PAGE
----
Northern Sudan is probably not at the top of everyone's wish list of places to visit but, looking back on a whirlwind week there, I can highly recommend that it should be. In this blog I describe part one of my tour around the golden country that's brimming with culture.
Up until 2011 Sudan was the largest country in Africa, with its Northern half being made up of mostly desert. To the West are the great rolling sand dunes of the Libyan Desert and to the East is the Nubian Desert with relief in the form of the Nile - the White and the Blue Nile which converge in Khartoum and head on up to Egypt and eventually the sea. Look beyond the politics and you will find a lengthy history and one which has left a legacy of extraordinary archaeological sites. If you love the desert, empty spaces, remote unexplored and untouched ruins, adventure, history and being one of the first then you can't really go wrong…
Sudanese people are captivating; strong, tall, and beautiful, they love to smile and are perhaps some of the kindest and most good natured I have come across. There is an astonishing number of different tribes - approximately 500 and speaking over 100 different languages in both North and South Sudan. Everyone who asked where I came from beamed when they found out I was English - 'Aah we love your King Victoria' they said. The little museum in Khartoum known as the Khalifa's house displays old photographs, rifles and maps - fascinating reminders of noble conquests and bloody rebellions with names like Kitchener, Gordon of Khartoum, and the Battle of Omdurman as immortalised in the 1969 Charlton Heston/Lawrence Oliver 'Khartoum'. And in the courtyard of this little museum is the oldest car in Sudan.
The city of Khartoum is laid out on the map of the Union Jack and has choking traffic clogging the streets throughout the day. However, there is an underlying lazy rhythm to the city which is endering (unless you are in a rush). Huge scented frangipani trees line the streets, white ibis fly in and out of the tree tops and all manner of roadside stalls, shops and cafes ply their trade. We stayed in the very comfortable Corinthia hotel, funded with Gadaffi money, where many of the rooms and areas are named after cities in Libya. My room had a stunning view looking out over the Nile and to Tuti Island where donkey and cart ploughed fields were in abundance and the pace of life looked somewhat less frenetic than the streets directly below me.
A day for the capital would probably suffice and you want to be there on a Friday to enjoy the Sufi's hypnotic dancing at sunset. There is also the vast market of Omdurman and a few good restaurants; we went to an excellent restaurant busy with people from China to the Far East enjoying the warm night air smoking shisha pipes, eating mezze and drinking lemon and mint juice. It was time to leave the hubbub of the city though and head north to the empyt desert.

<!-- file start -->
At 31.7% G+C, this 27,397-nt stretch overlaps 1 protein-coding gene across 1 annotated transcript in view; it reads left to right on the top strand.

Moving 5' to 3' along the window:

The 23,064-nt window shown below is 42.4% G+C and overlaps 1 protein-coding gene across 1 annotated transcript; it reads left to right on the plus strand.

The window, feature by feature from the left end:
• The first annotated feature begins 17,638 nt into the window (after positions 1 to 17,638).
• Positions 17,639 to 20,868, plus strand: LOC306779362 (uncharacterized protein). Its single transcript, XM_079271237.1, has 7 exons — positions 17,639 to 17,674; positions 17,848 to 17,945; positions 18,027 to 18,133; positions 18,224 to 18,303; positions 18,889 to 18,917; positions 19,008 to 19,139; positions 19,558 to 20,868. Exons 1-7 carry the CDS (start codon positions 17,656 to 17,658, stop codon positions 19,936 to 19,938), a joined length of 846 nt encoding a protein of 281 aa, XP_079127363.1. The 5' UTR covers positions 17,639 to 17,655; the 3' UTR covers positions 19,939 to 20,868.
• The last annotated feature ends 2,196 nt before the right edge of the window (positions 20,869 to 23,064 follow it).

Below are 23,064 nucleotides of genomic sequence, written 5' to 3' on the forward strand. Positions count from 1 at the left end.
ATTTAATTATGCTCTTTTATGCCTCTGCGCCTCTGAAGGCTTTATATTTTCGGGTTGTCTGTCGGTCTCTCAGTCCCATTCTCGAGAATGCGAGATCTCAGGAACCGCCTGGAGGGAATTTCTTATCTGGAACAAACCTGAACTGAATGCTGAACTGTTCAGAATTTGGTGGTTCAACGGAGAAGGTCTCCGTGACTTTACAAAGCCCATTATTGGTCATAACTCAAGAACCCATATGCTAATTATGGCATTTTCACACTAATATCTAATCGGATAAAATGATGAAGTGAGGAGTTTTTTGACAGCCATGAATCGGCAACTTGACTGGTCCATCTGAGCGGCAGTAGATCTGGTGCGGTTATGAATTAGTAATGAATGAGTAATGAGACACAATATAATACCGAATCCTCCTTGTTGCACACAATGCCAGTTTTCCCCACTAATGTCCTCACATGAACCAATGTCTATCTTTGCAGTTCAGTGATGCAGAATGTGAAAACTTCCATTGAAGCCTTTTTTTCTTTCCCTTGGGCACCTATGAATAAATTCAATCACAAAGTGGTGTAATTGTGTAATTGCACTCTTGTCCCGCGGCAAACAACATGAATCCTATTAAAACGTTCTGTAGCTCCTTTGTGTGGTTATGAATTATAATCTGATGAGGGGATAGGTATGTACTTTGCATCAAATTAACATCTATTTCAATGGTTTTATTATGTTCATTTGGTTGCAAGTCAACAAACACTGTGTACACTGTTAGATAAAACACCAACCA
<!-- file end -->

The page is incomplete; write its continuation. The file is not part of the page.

Leaving Khartoum we sped North West on a good road- four jeeps piled high with kit and caboodle. Our guide was Carla - a feisty Italian woman with an unswerving passion and loyalty for the country and its people. Our cook and drivers clearly adored her and her knowledge of the sites was second to none - she enlightened us first in English - then Spanish and Italian for the small multinational group that we were. We drove through a lot of desert, in fact we drove a lot and must have covered at least 2000kms in the week I was there. It wasn't spectacular desert akin to Libya or Algeria however we only touched on the outskirts of the Great Libyan Sand Sea and there were pretty patches as we raced through stopping occasionally to visit small villages eking out an existence in such a harsh environment.
The Bedouin live in small huts bound together with rope and rags with the goat and sheep living in a separate hut not far from the family. Coming across a well was a highlight - and the focal point for these people who walk for miles with containers of all sorts bringing babies, children and donkeys with them to spend the best part of the day taking their fill and gossiping. At our sudden appearance many of the children were quite scared and started to cry. I felt like an ugly intruder for we must have appeared terrifying to children who had not clapped eyes on camera laden white tourists yet. In fact Carla quite rightly forbade us to take photographs at some wells and markets for Sudan is fragile and on the cusp of tourism and we must have a responsibility as some of the first people there to treat it with respect. Turning up, taking photos and departing in a cloud of jeep dust will undoubtedly start up the inevitable 'money for photos' hassle that has now become the familiar refrain in countries like Ethiopia.
The markets are wonderful - colourful, vibrant and African in scope and innovation. I could have spent hours wandering through the stalls stopping to talk and watch people; the handsome boys in thin muslin jelabiyas smoking, laughing and drinking tea and the women in rich red shawls laughing and gesticulating to come and chat. At one stall a small Toyota motor had been rigged up to power a blender which pumped out chickpeas for hummus, guided by an enthusiastic boy who used the truck's gear sticks for different power settings. A donkey and cart wound its way through the stalls carrying huge blocks of ice which were chipped off to customers using a bicycle spoke fastened to a stick. The shoe maker artfully stitched up crocodile skin shoes and the women wrapped up sticky small bags of peanut butter with hennaed hands (delicious pared with the hot bread). This little community was mesmorising and I didn't want to leave. But it was time to head on, stay tuned for Part II of this blog...